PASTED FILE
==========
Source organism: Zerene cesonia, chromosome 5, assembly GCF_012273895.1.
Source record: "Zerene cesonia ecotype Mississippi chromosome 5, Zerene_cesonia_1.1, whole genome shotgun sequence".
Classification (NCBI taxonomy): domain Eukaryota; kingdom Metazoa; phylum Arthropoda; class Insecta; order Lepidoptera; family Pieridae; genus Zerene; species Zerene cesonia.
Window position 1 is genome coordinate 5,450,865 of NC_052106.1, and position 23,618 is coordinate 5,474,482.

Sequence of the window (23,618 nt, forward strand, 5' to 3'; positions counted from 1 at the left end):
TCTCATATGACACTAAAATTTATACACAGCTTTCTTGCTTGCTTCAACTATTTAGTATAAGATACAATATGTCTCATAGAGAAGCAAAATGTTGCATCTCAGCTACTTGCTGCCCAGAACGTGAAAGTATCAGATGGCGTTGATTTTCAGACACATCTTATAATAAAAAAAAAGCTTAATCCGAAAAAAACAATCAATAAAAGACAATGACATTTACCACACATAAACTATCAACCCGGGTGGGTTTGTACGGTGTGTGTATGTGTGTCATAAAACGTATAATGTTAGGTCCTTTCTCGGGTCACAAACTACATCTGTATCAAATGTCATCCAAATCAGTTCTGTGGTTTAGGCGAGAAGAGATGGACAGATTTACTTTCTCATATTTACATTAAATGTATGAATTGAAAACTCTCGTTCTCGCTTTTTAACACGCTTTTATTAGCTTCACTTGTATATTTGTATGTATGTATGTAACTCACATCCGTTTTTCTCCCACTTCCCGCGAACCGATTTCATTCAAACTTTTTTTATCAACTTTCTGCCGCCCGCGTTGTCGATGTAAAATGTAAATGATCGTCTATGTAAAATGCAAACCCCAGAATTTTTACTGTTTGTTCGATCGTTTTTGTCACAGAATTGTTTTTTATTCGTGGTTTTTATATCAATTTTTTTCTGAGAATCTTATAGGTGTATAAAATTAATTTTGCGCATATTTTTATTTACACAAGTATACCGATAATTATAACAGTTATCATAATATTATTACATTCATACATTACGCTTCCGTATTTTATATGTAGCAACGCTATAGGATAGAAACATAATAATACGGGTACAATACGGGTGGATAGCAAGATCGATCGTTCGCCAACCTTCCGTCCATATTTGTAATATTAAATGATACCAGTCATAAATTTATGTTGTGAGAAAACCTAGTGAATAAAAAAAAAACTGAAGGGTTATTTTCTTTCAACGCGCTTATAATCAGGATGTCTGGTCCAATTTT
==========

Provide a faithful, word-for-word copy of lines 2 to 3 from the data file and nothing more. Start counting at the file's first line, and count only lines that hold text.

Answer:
Source record: "Zerene cesonia ecotype Mississippi chromosome 5, Zerene_cesonia_1.1, whole genome shotgun sequence".
Classification (NCBI taxonomy): domain Eukaryota; kingdom Metazoa; phylum Arthropoda; class Insecta; order Lepidoptera; family Pieridae; genus Zerene; species Zerene cesonia.